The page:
NThese responses, according to the non-governmental organization, are the “enactment of repressive laws, the establishment of onerous procedural obligations, the imposition of arbitrary or discriminatory restrictions, racist policing”, as well as the “use of unnecessary or excessive force against peaceful protesters”.

The association also listed “arbitrary interference, including arrests, lawsuits and imprisonment of protesters, as well as the increasing use of invasive surveillance technologies”, creating a so-called “chilling effect”.

Presented in the form of a report, Amnesty International’s investigation was carried out between December 2022 and September 2023, but examples were included after that period, namely after October 2023, after the start of the current conflict in the Gaza Strip and when “several European states” enacted “disproportionate restrictions” on demonstrations in favor of the Palestinian population.

According to the same source, there were cases of “preventive prohibition of demonstrations” and of certain “songs, flags, the keffiyeh and other symbols”, and there was also “use of unnecessary or excessive force, the dispersal and arbitrary detention of peaceful demonstrators”.

The document states that some groups face specific challenges, as their rights “are restricted by societies through different forms of intersectional racism, sexism, violence, marginalization, social norms and, sometimes, even legislation that aims to repress them and maintain a status quo dominated by patriarchy and heteronormativity”.

In the context of peaceful assembly, some countries have even changed their legal frameworks to reflect international human rights standards, such as Portugal, while other countries have moved to “create a significantly more restrictive environment regarding the exercise of the right to peaceful assembly”, including Germany, Belgium, Spain, France, Greece, Italy, Luxembourg (proposed) and the United Kingdom.

Amnesty International pointed out a “marked contrast with the treatment that some groups and individuals face in practice, including black people, Arab people or people belonging to other racialized groups (Germany, Austria, Belgium, Spain, France, Portugal and the United Kingdom).”

“Women (Greece, Poland, Turkey and the United Kingdom), LGBTI people (Hungary, Poland, Serbia and Turkey), children (France, Poland and the United Kingdom), people with disabilities (France and the United Kingdom), sex workers (France, Ireland and Italy), protesters for the rights of the Palestinian people (Germany, Austria, Slovenia, France, Greece, Italy, the United Kingdom and Switzerland), protesters for climate justice (Germany, Austria, Belgium, Slovenia, Spain, Finland, France, Italy, Portugal, Serbia, Sweden and Switzerland)”, the report reads.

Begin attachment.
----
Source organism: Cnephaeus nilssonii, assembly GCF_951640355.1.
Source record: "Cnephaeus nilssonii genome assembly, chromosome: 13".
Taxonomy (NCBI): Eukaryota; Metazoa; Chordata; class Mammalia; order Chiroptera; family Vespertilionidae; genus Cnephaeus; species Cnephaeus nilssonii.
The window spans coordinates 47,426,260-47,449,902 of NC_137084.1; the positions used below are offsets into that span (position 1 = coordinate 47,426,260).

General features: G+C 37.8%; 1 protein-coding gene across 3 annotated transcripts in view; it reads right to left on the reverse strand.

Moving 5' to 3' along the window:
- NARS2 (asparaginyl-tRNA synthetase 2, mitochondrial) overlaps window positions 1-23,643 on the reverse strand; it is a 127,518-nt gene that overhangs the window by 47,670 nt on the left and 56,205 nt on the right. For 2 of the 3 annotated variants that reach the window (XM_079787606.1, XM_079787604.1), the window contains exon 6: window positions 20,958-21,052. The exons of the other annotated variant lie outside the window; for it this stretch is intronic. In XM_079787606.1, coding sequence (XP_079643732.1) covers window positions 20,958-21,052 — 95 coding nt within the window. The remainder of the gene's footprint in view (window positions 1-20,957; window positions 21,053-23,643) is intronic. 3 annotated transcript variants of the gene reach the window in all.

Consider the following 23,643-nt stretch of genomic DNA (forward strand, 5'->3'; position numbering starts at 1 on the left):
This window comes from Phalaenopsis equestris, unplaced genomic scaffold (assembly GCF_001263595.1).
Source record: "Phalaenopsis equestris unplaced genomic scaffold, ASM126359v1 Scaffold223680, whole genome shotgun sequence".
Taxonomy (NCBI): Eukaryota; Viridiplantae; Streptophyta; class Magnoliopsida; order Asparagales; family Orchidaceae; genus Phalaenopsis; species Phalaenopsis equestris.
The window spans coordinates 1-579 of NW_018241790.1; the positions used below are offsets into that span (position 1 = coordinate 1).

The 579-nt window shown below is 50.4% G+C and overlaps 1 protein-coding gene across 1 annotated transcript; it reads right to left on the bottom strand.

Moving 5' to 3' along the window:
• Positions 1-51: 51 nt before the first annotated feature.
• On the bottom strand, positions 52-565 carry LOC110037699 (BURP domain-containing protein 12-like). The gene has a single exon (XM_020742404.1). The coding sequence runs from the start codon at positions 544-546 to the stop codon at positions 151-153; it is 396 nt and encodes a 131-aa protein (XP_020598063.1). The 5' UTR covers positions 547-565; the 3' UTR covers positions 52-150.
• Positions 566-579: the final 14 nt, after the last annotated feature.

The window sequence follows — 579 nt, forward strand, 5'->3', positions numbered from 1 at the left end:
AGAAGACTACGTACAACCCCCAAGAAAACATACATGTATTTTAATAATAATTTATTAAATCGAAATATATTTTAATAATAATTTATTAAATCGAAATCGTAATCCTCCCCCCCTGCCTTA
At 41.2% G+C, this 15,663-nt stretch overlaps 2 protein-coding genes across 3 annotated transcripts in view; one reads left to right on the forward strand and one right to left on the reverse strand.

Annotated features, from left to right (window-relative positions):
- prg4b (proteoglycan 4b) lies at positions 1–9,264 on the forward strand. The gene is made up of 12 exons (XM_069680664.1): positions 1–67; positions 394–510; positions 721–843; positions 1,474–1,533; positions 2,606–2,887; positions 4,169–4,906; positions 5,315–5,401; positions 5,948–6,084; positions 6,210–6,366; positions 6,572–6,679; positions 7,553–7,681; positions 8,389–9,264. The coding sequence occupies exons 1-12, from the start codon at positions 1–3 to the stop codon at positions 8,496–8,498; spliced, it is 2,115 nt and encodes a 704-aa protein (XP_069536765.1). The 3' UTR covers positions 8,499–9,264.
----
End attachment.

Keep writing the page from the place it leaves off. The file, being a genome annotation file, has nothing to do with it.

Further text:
The NGO indicated that only in Ireland is notification voluntary for all forms and noted the discrepancy not only in terms of notification, but also in deadlines in the various countries analyzed, criticizing the “punitive approaches” through possible “administrative or even criminal sanctions for failure to notify or request authorization”.

“The imposition of any sanction solely due to the failure to notify the authorities would constitute an unjustified interference with (and therefore a violation of) the right to peaceful assembly,” the document reads, which also noted that in some countries “organizers are burdened with additional responsibilities for the actions of others and the costs inherent in them.”

Limiting the number of days or hours to certain events was considered to be “disproportionate restrictions on public gatherings”, and it was also noted that the “presence of police officers is often unnecessary” and that in the countries examined “a very high number of examples of excessive and/or unnecessary use of force in the context of demonstrations” were reported.

Concerns were also expressed about the “surveillance, monitoring, collection, analysis and storage of data on protesters”.

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Source: https://www.noticiasaominuto.com/mundo/2594847/amnistia-internacial-acusa-21-paises-europeus-de-repressao-de-manifestacoes

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